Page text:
False positives common in siblings of food-allergic children

Parents of a child with a food allergy are often concerned that their other children are at high risk for allergies as well, and oftentimes take them to the doctor to be screened with a blood test or skin prick. A new study, however, is showing that this may not be necessary as siblings have only a slightly higher risk than the general population, about 13% compared with 8%, of having a food allergy.

These findings were presented at the American College of Allergy, Asthma & Immunology annual meeting last week and also showed that more than 50% of the same siblings tested positive for a food allergy although they showed no signs of an actual food allergy. With that in mind, the authors of the study said, parents should limit testing siblings with blood and skin prick tests.

“A large proportion of these parents are unnecessarily avoiding a food their child could eat,” Ruchi Gupta, lead author on the study and an associate professor of pediatrics at Northwestern University Feinberg School of Medicine, said in the article.

False positives cause unnecessary stress and fear for parents and children, and, somewhat paradoxically, could increase the risk of a real allergy, the article states. For example, avoiding a potential allergen may increase the risk of developing food allergies later in life as was the case in a major study earlier this year which found that exposing infants to peanuts before the age of one significantly lowered their risk of developing an allergy to the nuts in the future.

“Testing for food allergies if a reaction hasn’t taken place can provide false-positives, as we saw in our research,” Gupta said. “More than half the kids in the study had a sensitivity to a food, but they weren’t truly allergic. Kids who have a food sensitivity shouldn’t be labeled as having a food allergy.”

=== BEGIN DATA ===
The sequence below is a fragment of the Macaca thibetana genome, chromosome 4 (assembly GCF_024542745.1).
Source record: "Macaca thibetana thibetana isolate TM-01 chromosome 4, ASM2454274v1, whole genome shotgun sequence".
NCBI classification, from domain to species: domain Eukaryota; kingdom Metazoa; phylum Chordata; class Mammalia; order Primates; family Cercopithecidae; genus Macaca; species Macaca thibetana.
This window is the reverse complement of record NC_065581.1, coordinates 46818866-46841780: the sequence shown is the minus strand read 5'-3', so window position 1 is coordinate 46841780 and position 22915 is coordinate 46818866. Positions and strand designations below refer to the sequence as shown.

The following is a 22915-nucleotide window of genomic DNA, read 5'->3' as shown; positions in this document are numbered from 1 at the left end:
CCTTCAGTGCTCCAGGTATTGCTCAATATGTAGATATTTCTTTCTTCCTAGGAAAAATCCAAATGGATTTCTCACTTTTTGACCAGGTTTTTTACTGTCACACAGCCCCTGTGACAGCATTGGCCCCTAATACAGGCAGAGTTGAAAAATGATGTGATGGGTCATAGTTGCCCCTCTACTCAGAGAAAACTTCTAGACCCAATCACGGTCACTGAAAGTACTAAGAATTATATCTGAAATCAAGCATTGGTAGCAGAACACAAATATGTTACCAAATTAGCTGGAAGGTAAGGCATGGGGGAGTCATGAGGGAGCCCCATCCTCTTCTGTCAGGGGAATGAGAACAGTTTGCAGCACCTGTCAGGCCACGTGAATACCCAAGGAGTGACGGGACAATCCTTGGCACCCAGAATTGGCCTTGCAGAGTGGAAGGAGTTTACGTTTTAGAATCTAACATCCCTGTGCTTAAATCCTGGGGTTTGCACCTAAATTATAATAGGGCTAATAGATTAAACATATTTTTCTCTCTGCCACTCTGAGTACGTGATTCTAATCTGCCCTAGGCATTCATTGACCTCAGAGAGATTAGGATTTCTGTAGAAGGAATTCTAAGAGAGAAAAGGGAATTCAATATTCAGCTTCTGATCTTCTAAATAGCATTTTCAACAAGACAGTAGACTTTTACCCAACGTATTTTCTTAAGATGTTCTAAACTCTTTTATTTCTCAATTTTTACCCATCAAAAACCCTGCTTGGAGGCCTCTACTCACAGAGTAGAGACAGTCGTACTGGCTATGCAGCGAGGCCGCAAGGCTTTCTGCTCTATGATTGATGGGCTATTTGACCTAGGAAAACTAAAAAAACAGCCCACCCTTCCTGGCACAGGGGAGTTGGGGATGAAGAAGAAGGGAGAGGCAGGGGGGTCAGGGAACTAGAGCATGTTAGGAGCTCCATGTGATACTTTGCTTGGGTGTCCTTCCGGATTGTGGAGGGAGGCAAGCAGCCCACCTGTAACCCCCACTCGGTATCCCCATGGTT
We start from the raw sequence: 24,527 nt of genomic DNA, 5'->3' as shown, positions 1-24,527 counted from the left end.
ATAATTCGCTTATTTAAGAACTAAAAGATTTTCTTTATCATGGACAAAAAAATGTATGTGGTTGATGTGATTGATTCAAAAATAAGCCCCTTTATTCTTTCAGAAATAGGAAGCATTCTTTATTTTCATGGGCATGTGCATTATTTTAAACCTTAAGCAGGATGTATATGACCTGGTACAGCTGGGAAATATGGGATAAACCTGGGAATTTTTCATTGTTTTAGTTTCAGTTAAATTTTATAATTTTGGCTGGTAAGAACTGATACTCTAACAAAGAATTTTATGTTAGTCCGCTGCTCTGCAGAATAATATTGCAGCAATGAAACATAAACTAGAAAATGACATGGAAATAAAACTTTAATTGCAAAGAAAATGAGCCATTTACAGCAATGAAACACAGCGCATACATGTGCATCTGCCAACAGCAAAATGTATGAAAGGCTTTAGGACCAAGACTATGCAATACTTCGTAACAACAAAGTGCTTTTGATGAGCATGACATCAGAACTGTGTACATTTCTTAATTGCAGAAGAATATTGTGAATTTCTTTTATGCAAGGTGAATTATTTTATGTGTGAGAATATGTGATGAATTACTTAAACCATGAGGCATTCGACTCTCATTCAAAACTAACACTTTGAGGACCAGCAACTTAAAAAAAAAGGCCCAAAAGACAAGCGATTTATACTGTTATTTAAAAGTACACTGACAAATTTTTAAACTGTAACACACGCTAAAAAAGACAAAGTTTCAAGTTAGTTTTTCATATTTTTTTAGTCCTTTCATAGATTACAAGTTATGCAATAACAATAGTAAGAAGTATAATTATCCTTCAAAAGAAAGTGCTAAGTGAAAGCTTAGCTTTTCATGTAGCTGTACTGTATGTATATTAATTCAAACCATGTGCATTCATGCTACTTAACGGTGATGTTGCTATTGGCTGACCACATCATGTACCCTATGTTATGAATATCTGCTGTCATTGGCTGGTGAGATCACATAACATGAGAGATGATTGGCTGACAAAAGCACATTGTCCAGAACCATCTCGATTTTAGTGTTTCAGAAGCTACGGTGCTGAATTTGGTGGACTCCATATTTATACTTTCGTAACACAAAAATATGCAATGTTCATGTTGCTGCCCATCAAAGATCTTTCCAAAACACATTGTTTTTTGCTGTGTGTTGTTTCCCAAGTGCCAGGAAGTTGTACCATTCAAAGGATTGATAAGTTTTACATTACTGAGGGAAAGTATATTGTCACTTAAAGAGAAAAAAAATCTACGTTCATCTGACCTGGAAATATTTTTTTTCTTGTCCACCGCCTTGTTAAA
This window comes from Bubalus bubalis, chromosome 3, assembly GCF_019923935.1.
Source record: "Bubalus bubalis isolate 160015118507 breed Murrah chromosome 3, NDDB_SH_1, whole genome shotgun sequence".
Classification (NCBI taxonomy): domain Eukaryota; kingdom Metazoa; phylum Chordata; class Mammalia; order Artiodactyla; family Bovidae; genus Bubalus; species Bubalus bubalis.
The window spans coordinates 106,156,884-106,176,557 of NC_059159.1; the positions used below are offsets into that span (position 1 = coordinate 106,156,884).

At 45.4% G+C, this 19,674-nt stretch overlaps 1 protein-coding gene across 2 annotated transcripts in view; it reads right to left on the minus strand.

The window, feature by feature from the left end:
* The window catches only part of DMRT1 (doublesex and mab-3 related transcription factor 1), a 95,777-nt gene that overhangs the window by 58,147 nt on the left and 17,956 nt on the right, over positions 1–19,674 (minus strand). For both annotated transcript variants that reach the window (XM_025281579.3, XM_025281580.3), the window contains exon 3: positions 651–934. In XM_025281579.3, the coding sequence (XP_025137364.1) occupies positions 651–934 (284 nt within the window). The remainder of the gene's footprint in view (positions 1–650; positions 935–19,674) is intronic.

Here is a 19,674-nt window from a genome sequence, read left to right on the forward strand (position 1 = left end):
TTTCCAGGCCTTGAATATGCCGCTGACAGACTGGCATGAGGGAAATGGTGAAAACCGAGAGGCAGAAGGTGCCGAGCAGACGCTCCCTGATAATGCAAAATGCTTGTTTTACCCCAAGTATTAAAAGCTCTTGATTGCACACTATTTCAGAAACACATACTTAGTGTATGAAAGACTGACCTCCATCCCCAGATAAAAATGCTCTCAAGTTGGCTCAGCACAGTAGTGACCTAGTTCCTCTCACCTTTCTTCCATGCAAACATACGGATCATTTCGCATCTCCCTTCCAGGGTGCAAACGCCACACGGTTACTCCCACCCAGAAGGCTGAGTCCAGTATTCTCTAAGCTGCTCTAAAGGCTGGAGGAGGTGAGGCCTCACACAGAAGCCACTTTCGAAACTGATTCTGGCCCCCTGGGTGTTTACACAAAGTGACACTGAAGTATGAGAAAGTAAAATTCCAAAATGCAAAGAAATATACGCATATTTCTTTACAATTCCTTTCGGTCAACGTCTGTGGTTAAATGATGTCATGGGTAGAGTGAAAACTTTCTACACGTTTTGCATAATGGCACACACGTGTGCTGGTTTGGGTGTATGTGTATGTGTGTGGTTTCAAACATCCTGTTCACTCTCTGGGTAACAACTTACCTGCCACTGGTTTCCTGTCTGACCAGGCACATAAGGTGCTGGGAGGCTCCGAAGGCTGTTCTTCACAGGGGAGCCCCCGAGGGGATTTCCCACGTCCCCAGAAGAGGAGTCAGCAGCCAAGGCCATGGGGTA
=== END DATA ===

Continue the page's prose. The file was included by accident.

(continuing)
For the sibling study, Gupta and colleagues tested 1,120 children, from birth to age 21, with blood tests and skin pricks, then assessed true food allergy based on those tests plus the child’s history of reacting to the food. Among siblings of children with a food allergy, 33% tested negative for an allergy.

Of the remaining two-thirds who tested positive, only 13% had a true food allergy, most commonly to milk or egg. The remaining 53% of the siblings tested positive yet had no actual allergy. As stated in the article, those results are in accord with a 2013 Australian study that found having an immediate family member with a food allergy only modestly increased an infant’s allergy risk.

“This perceived risk is a common reason to seek ‘screening’ before introducing a high-risk allergen to siblings. But screening a child before introducing a high-risk allergen isn’t recommended,” study co-author and allergist Dr. Matthew Greenhawt said in an article. “Food allergy tests perform poorly in terms of being able to predict future risk in someone who has never eaten the food before.”

However, if parents are worried about allergies, Gupta recommends discussing concerns with an allergist and potentially following up any positive blood test or skin pricks with a food challenge that can be performed safely in their office.

“You can try it in a safe environment and make sure the child does or does not [have an allergy], so they can keep the food in their diet if possible,” she added.

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